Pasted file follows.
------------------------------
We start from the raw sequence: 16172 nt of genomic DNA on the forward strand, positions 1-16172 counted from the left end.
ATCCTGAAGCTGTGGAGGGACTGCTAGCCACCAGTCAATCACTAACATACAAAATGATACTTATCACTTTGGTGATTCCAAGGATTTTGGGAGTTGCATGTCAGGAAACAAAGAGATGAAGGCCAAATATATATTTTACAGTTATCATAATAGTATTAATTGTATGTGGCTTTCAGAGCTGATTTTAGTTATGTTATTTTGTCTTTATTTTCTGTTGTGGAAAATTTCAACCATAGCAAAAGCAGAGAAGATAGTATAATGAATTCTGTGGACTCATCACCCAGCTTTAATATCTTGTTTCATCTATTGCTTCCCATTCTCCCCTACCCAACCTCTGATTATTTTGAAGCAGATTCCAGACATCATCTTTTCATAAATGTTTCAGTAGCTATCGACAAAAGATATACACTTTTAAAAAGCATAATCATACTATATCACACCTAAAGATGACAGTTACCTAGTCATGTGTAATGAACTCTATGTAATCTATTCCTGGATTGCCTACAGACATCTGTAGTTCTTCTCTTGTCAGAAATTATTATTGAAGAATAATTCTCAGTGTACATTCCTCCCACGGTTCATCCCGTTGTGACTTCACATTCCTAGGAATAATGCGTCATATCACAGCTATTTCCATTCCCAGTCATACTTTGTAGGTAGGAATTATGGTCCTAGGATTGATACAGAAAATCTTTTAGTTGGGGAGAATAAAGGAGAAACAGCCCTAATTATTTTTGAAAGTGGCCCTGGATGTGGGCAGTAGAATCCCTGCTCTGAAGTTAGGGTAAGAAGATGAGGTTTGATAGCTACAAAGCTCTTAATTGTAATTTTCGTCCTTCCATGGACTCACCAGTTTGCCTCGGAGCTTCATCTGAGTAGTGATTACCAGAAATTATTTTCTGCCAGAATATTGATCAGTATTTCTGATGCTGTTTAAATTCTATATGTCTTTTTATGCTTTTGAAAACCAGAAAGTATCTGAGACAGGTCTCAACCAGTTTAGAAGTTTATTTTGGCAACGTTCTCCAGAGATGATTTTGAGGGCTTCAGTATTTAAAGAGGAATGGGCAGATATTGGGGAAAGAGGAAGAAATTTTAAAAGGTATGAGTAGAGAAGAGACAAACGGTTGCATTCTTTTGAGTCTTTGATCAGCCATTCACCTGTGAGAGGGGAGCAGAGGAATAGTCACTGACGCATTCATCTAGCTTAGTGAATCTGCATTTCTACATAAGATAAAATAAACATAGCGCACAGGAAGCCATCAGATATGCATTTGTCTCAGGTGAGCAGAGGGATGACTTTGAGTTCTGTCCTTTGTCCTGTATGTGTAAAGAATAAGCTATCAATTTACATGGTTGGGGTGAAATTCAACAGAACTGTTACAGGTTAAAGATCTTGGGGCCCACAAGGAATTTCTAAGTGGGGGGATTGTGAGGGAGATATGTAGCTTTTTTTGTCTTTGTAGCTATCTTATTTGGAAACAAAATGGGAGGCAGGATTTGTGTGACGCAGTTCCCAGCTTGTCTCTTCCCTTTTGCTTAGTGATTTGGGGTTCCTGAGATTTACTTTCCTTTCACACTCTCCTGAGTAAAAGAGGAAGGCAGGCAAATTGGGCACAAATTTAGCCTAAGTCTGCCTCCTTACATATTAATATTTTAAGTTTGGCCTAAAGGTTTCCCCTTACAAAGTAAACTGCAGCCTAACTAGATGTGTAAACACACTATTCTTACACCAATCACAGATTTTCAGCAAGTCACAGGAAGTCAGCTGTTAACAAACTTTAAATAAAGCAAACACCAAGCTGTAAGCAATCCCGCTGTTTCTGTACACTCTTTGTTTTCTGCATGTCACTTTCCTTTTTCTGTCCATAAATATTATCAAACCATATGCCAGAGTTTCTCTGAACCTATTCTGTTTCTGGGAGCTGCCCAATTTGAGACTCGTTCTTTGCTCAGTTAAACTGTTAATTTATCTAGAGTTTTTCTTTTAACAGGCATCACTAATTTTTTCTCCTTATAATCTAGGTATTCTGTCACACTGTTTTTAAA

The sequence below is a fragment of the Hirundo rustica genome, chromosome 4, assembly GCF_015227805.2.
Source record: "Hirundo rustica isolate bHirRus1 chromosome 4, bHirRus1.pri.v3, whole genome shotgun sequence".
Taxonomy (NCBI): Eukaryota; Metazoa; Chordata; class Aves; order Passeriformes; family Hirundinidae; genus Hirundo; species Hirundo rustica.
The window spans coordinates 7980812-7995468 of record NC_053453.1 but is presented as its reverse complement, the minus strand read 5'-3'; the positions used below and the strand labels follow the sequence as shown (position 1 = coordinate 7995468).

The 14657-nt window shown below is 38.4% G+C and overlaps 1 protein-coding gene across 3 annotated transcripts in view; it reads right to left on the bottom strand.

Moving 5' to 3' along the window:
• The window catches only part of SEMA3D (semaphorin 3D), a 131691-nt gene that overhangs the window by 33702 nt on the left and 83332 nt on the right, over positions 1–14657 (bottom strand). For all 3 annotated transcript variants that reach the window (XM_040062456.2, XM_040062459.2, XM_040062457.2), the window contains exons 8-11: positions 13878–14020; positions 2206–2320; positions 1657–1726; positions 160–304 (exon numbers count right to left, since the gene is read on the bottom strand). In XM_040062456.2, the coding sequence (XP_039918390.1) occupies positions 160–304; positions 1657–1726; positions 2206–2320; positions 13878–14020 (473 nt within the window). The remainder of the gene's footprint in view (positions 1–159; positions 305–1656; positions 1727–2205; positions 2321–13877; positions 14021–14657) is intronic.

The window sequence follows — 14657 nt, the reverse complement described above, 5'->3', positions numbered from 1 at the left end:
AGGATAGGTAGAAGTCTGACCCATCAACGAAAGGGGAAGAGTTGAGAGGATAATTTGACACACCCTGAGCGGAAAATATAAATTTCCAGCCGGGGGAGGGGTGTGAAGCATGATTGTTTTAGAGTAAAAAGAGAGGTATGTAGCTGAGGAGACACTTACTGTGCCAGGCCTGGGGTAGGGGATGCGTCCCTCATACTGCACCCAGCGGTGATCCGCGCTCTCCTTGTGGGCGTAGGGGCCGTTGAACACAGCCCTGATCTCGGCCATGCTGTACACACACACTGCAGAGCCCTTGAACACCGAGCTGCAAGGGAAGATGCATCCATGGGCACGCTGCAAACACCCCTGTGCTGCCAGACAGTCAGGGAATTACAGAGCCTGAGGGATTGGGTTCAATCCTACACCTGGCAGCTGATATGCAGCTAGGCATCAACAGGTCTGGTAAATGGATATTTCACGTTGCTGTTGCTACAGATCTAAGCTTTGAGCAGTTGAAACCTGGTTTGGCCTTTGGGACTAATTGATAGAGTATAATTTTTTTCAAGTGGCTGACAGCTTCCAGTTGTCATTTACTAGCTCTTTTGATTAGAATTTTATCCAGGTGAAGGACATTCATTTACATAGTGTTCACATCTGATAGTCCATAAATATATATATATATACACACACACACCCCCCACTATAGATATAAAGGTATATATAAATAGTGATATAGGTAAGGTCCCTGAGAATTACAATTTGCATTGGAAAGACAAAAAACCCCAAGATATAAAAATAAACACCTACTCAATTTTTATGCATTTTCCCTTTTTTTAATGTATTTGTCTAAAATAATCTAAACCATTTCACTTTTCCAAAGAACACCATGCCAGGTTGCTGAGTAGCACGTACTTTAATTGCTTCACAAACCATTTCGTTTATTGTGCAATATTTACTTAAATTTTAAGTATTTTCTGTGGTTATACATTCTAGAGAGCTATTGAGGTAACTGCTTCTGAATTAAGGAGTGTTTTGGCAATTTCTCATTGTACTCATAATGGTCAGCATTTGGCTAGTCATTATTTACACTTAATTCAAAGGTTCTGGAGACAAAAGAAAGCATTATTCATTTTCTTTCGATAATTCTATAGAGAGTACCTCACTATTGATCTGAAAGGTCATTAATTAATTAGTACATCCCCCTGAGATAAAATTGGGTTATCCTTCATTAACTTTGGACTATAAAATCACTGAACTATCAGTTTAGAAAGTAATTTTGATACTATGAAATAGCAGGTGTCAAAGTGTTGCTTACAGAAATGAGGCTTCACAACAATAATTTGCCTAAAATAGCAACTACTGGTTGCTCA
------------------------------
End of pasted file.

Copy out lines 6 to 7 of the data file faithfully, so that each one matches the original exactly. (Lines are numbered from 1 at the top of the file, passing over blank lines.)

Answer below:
The window spans coordinates 7980812-7995468 of record NC_053453.1 but is presented as its reverse complement, the minus strand read 5'-3'; the positions used below and the strand labels follow the sequence as shown (position 1 = coordinate 7995468).

The 14657-nt window shown below is 38.4% G+C and overlaps 1 protein-coding gene across 3 annotated transcripts in view; it reads right to left on the bottom strand.